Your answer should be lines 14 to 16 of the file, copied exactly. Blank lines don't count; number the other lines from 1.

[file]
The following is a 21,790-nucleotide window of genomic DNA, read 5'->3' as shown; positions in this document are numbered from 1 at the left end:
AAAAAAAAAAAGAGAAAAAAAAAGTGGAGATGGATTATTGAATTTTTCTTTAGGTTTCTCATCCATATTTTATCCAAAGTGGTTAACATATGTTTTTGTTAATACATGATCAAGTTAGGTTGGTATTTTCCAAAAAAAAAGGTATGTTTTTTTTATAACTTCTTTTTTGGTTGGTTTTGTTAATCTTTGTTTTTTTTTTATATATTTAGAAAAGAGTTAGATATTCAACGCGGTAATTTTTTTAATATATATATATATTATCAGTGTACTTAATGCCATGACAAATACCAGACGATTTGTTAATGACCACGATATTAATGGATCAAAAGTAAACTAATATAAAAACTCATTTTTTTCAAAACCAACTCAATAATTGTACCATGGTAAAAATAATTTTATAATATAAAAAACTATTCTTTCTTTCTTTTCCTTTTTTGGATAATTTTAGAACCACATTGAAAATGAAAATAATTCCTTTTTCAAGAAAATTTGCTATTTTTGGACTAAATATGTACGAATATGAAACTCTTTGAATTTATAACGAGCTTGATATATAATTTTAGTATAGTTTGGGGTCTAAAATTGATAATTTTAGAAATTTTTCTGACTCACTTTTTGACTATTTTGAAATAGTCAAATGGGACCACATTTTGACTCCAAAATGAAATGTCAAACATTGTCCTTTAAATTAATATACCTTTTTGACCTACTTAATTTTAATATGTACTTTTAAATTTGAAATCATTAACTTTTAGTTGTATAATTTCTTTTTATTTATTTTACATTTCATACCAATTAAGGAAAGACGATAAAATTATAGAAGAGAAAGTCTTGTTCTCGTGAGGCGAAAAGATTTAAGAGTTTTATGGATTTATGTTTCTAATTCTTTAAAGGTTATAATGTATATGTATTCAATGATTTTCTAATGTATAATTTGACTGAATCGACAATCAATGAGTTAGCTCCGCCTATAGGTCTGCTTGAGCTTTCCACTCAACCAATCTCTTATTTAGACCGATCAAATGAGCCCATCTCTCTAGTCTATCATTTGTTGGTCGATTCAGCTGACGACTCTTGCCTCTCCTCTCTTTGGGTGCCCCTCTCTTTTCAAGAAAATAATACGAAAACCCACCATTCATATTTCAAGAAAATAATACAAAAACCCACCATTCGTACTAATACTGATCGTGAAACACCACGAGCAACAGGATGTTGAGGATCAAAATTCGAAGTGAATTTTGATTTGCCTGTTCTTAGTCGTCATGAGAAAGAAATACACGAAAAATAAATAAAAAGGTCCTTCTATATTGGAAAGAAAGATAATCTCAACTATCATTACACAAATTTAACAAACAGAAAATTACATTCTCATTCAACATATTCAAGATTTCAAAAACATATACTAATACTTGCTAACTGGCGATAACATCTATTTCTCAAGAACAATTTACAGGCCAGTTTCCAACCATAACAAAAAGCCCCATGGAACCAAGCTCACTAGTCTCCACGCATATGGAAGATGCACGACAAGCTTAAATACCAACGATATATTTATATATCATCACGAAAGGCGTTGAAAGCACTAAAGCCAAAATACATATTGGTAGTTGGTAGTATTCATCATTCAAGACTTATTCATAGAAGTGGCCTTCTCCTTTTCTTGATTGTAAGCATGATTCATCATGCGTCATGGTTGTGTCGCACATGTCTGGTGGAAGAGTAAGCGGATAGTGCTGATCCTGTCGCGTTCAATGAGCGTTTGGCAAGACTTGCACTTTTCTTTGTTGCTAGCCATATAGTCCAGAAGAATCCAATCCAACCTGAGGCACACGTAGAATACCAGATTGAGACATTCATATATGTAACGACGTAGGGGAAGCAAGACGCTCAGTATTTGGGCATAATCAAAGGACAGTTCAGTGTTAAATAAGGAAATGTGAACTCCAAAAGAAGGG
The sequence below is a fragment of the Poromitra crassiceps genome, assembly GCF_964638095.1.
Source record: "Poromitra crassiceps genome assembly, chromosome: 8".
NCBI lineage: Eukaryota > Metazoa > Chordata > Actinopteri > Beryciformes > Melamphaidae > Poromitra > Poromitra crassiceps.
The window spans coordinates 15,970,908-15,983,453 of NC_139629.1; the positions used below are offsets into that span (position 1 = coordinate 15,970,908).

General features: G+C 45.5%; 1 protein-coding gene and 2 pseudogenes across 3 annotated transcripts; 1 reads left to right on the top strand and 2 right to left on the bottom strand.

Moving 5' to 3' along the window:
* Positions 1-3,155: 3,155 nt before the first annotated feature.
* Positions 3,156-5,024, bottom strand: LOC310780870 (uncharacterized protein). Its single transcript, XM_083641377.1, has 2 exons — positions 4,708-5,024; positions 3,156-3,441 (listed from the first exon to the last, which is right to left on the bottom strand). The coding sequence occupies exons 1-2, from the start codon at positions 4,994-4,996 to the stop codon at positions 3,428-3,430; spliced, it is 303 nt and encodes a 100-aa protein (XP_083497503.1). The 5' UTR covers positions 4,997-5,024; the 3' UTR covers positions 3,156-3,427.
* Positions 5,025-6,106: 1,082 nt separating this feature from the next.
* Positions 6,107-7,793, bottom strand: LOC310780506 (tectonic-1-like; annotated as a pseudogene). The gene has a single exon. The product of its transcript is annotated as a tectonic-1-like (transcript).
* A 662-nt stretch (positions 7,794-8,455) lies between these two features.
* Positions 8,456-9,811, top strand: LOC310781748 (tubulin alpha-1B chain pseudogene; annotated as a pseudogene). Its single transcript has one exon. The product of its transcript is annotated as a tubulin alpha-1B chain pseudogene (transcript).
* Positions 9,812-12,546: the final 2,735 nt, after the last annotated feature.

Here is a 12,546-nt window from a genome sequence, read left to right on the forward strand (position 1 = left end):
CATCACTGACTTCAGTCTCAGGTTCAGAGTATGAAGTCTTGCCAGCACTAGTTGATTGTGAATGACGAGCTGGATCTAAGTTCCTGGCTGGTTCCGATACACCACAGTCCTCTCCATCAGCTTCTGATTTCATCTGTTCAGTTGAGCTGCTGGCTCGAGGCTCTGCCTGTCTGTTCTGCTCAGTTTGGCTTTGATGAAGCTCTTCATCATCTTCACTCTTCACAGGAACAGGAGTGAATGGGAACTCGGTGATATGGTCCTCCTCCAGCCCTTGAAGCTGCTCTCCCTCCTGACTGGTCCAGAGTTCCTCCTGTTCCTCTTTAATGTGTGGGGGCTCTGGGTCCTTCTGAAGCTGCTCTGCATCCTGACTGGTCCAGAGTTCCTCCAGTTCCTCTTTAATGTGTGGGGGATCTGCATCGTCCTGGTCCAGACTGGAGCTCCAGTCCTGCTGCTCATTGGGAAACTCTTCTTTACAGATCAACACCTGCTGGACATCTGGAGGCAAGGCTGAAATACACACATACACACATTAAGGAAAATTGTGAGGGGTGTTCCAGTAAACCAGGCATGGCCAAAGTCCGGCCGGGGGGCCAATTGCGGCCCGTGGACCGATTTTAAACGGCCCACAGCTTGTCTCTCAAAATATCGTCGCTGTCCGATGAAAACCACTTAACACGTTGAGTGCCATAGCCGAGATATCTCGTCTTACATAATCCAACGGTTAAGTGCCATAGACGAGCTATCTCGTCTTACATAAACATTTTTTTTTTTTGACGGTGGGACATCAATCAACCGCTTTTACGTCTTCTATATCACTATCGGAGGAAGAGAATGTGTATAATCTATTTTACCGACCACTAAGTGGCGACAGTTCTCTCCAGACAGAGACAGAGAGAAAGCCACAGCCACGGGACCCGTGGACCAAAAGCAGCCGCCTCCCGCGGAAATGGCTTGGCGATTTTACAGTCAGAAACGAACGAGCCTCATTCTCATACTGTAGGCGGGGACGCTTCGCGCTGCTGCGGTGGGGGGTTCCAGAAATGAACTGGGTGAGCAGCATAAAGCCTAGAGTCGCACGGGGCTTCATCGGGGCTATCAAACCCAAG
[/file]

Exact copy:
* Positions 8,456-9,811, top strand: LOC310781748 (tubulin alpha-1B chain pseudogene; annotated as a pseudogene). Its single transcript has one exon. The product of its transcript is annotated as a tubulin alpha-1B chain pseudogene (transcript).
* Positions 9,812-12,546: the final 2,735 nt, after the last annotated feature.

Here is a 12,546-nt window from a genome sequence, read left to right on the forward strand (position 1 = left end):